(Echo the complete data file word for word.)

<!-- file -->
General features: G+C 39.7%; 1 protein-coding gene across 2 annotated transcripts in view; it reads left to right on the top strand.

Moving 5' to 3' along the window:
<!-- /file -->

General features: G+C 39.7%; 1 protein-coding gene across 2 annotated transcripts in view; it reads left to right on the top strand.

Moving 5' to 3' along the window: